Mary Surratt is the lone female charged as a co-conspirator in the assassination trial of Abraham Lincoln. As the whole nation turns against her, she is forced to rely on her reluctant lawyer to uncover the truth and save her life.
In the wake of Abraham Lincoln's assassination, seven men and one woman are arrested and charged with conspiring to kill the President, the Vice-President, and the Secretary of State. The lone woman charged, Mary Surratt, 42, owns a boarding house where John Wilkes Booth and others met and planned the simultaneous attacks. Against the ominous back-drop of post-Civil War Washington, newly-minted lawyer, Frederick Aiken, a 28-year-old Union war-hero, reluctantly agrees to defend Surratt before a military tribunal. As the trial unfolds, Aiken realizes his client may be innocent and that she is being used as bait and hostage in order to capture the only conspirator to have escaped a massive manhunt, her own son. Written by
James McAvoy is allergic to horses. He couldn't film for too long near the animals before he started sneezing. See more »
The assassination attempt of William Henry Seward is almost totally incorrect. A servant met Lewis Powell, who was pretending to bring Steward medicine, at the door and tried to stop him from entering. Fred told Powell to come back later because his father was asleep. Fanny, who had dark haired, opened the door to tell Fred that their father was awake. Fred closed the door on her and turned back to Powell, who shot at his head. The gun misfired and he bashed Fred's skull in, leaving a hole and exposing his brain. Powell entered the dark room and shoved Fanny aside as she tried to stop him from attacking Seward. He began stabbing Seward, whose jaw splint deflected the blows somewhat, saving his life. Seward managed to roll off the bed and under it before losing consciousness. Gus and the soldier nurse entered and fought with Powell, who stabbed both about 7 times each before fleeing the scene. See more »
Two men standing at the Pearly Gates. The first man says, "How'd you die?" Second says, "I froze to death. How 'bout you?" And the, uh, second man says, "Well, I thought my... my wife was being unfaithful to me, so I ran all the way home. And burst into the bedroom. She just..."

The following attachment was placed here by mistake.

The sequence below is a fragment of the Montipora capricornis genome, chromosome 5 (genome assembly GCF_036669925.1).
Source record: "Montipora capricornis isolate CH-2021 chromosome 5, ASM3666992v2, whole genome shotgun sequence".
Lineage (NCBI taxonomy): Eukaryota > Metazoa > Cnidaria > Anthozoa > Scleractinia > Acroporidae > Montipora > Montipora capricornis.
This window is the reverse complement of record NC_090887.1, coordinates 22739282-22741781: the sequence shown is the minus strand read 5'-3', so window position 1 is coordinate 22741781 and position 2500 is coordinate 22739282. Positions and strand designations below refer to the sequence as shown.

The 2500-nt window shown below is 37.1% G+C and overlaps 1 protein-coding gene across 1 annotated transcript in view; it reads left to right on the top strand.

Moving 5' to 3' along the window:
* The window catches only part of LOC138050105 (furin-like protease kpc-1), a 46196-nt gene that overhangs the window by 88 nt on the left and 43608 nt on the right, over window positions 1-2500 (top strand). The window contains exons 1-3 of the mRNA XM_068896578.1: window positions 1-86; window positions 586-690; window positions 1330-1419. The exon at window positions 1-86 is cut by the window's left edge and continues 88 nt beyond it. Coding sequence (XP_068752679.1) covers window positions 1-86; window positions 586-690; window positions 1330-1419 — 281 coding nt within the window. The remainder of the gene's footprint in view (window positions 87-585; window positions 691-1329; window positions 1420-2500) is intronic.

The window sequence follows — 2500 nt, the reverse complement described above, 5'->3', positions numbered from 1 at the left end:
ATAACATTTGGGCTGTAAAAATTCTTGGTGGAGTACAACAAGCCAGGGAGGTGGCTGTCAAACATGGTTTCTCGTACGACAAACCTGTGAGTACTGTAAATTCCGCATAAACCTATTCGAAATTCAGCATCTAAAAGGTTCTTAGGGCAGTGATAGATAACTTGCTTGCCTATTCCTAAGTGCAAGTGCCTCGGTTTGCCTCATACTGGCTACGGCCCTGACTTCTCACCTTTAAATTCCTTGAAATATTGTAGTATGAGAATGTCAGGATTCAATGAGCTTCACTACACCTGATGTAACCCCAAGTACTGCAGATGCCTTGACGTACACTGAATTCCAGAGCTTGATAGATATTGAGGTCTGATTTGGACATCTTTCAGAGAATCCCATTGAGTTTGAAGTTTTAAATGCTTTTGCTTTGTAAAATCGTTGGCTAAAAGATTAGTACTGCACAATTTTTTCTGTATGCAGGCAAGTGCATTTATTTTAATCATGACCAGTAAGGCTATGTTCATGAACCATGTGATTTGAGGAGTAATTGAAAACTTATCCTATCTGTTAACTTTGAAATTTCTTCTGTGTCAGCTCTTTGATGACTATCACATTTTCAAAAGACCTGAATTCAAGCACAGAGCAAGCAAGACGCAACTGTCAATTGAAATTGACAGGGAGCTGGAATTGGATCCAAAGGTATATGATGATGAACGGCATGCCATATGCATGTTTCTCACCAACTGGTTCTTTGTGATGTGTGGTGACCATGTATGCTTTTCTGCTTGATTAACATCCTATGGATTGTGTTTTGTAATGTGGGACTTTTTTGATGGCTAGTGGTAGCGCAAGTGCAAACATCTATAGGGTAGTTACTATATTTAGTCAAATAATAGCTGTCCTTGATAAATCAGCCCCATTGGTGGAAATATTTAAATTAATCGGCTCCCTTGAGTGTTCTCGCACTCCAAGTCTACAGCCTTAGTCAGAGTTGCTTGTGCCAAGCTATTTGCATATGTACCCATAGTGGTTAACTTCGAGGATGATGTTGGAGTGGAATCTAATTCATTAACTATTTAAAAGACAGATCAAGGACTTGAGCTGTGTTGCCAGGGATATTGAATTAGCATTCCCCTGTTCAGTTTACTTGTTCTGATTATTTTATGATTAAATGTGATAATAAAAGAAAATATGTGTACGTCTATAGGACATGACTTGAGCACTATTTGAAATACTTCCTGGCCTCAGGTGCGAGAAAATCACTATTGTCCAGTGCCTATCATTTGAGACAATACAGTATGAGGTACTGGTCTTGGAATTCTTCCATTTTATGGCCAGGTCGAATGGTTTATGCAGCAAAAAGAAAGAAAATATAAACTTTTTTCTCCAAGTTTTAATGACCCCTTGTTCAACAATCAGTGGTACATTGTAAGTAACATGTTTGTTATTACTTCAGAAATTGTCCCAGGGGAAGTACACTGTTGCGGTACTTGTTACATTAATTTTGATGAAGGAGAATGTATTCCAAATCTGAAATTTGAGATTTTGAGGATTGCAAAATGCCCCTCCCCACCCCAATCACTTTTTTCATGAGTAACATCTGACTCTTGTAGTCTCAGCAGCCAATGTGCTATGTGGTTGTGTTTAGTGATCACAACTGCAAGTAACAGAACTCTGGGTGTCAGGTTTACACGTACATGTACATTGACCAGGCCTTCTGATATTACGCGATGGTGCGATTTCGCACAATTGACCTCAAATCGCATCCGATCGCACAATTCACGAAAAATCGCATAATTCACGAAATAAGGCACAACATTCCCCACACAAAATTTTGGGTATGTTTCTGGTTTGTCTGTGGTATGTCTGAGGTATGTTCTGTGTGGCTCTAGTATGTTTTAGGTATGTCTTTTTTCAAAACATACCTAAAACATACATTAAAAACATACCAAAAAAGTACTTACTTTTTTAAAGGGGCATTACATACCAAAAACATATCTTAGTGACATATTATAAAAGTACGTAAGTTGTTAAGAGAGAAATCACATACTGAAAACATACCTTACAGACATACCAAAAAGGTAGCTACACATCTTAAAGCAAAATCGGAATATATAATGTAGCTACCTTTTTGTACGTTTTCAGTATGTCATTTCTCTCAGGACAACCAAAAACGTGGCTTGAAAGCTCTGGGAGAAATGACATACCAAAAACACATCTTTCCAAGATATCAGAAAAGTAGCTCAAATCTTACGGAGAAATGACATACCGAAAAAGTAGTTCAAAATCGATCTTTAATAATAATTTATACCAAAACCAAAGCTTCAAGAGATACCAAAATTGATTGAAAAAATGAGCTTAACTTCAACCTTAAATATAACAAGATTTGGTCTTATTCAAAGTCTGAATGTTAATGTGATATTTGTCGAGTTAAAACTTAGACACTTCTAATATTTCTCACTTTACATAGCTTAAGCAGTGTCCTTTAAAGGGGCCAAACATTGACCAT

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Robert Redford's The Conspirator dramatizes the military trial of Mary Suratt, a boarding house owner accused of harboring conspirators and being involved in the plot to assassinate President Abraham Lincoln. It is a strong, if somewhat obvious, drama that depicts the mood of hysteria that followed the assassination, and suggests its relevance to today's politics. Written by James Solomon who spent fourteen years researching the story, the film opens with a brief introduction showing the agony of combat troops in the Civil War, then focuses on the assassination of the President on April 14, 1865 by actor John Wilkes Booth (Toby Kebbell), a Southern partisan and his companions Lewis Payne (Norman Reedus), David Herold (Marcus Hester), and Samuel Arnold (Jeremy Tuttle) at the Ford Theatre in Washington, D.C..
Stealthily entering the President's box, Booth shoots Lincoln in the head, then leaps onto the stage shouting "sic semper tyrannis" (thus always to tyrants), and escapes on horseback. The assassination results in an outpouring of grief all over the country, and prompts the Secretary of War, Edwin Stanton (Kevin Kline) to vow revenge against the conspirators. After a two week search, Booth is found hiding in a nearby barn and shot to death, while seven suspected co-conspirators are arrested including Mary Suratt. Suratt is tried by a military tribunal where the rules state that only a majority vote is required for a guilty verdict and a two-thirds vote is needed to sentence a defendant to death. It is a court where a defendant is prohibited from testifying in their own defense.
Senator Reverdy Johnson (Tom Wilkinson) from Virginia and a former U. S. Attorney General agrees to defend Suratt on the grounds that she is innocent until proved guilty. The Senator, however, withdraws because he fears that being a Southerner might prejudice his case, and asks Frederick Aiken (James McEvoy), a northern attorney to defend her. Initially reluctant and dubious about her story, Aiken resolves to prove her innocence after seeing that the defendant was up against an overbearing prosecutor (Danny Huston), a biased head of the tribunal (Colm Meany), and the behind-the-scenes antagonism of Secretary Stanton.
At great cost to his personal life, Aiken tries to prove that Ms. Suratt knew the boarders who lived in her house, but was not involved in their conspiracy. As the case progresses, it becomes apparent that only her son John (Johnny Simmons), a known conspirator who fled to Canada, can save his mother by surrendering. While there is limited dimension to the characters, The Conspirator is true to the historical record and the film presents its message in a clear and powerful way. Redford, long a champion of civil liberties, implicitly reminds us that the Fifth Amendment to the U.S. Constitution expressly guarantees that "no person shall be deprived of life without due process of law" and provides no exception for war.
It is not only an important message for those unfamiliar with our nation's history, but is strikingly relevant to the present day in which hundreds of detainees at Guantanamo still languish in prison without trial, where a U.S. citizen, suspected of terrorist activities, is targeted for an assassination attempt without having been charged with, let alone convicted of, any crime, and where the ideal of due process and the presumption of innocence is slowly being replaced by unlimited violence, the repudiation of legality, and the undermining of democracy.
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